Many universities are ignoring online petitions. Government censors are deleting open letters. The #MeToo China hashtag has disappeared on social media, along with articles against sexual harassment.
“The deletion is a great hindrance to the movement,” said Xiao Meili, a prominent women’s rights activist, whose online letter calling for more attention to sexual harassment claims vanished.
“It used to be you go onto the streets and do something, and that counts as radical. But now writing a letter is probably radical, too.”
Their cries threaten to stray beyond the bounds of acceptability for a government that runs the media and keeps a tight leash on public opinion. The Communist Party — which detained five feminists in 2015 for planning to distribute leaflets against sexual harassment — does not always see gender equality activism as compatible with its vision of a stable society.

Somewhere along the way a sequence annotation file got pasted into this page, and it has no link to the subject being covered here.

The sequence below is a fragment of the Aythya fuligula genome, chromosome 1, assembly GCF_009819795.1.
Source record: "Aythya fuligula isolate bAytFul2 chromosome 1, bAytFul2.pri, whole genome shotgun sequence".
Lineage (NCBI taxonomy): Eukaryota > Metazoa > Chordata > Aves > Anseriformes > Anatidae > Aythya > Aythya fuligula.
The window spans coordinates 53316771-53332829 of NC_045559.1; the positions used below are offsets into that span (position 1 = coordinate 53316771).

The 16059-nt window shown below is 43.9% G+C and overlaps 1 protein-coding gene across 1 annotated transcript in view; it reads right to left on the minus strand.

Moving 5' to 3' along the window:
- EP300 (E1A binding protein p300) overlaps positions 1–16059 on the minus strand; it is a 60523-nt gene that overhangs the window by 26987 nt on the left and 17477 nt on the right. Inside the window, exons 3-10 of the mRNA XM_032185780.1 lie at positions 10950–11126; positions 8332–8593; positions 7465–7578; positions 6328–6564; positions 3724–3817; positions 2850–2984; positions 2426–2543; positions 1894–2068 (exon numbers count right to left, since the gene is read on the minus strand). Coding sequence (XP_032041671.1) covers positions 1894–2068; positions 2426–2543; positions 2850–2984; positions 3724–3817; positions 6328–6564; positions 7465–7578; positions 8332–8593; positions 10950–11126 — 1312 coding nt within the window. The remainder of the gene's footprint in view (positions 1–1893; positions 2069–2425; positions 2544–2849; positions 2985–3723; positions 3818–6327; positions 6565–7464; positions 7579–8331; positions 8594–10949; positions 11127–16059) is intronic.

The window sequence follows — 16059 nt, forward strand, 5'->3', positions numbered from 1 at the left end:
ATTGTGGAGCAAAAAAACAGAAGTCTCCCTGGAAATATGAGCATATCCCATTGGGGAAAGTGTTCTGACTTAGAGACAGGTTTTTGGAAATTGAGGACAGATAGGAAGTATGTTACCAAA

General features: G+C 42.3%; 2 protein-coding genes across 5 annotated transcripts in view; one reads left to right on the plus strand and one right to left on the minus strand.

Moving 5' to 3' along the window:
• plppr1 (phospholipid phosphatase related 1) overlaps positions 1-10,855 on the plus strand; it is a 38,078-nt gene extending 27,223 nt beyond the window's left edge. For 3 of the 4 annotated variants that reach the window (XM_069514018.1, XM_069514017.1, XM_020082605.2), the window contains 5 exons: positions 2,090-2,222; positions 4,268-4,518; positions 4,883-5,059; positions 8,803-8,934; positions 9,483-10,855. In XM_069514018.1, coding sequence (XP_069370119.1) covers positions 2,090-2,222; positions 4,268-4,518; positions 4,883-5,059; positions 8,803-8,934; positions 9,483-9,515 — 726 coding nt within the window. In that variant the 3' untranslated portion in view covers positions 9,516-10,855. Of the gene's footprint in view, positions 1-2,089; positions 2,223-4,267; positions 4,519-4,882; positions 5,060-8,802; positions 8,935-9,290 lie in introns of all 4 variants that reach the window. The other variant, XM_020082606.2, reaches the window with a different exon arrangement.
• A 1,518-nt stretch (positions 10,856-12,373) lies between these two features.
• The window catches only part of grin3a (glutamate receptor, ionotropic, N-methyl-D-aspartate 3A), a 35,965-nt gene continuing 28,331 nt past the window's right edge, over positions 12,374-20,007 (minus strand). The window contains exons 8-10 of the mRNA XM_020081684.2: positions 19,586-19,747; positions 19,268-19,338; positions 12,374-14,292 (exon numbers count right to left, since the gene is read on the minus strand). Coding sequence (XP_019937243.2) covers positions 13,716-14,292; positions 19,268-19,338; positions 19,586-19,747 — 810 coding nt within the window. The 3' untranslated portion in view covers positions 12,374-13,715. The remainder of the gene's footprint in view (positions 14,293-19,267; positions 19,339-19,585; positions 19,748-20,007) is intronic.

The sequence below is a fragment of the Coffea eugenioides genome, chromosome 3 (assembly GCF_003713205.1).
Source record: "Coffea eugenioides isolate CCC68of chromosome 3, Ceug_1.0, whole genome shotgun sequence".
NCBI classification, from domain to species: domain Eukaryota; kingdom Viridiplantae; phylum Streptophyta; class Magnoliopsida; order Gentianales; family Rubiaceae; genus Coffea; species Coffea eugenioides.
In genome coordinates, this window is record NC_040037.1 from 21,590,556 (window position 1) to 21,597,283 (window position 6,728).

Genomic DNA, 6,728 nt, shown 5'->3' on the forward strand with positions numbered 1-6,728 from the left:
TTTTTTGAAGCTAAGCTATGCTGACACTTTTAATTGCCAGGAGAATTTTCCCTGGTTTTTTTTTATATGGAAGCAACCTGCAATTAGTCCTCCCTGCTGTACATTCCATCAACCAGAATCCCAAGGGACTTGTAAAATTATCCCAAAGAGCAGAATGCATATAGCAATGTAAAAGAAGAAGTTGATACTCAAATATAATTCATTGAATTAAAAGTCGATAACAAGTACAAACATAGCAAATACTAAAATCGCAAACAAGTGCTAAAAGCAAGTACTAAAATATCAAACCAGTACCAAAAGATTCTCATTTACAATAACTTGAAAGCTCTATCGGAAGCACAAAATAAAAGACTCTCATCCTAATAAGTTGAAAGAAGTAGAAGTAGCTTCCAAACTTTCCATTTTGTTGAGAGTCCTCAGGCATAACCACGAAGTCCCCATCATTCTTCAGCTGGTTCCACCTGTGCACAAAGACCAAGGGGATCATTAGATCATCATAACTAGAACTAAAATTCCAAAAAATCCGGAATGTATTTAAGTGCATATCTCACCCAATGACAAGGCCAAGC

By late January, alumni groups had written to more than 70 universities, according to Voice of Feminism, a Chinese women’s rights group. Many of the letters were posted on WeChat, a social media app with more than 700 million users. They now show an empty page with a large exclamation mark and a notice that the material violated regulations.
Unlike the #MeToo movement in the U.S. — where carefully reported stories broke open a culture of abuse — the greatest recourse for women in China is online. Laws on sexual harassment are hazy and many accusers face a stigma for challenging authority in a society that values hierarchy.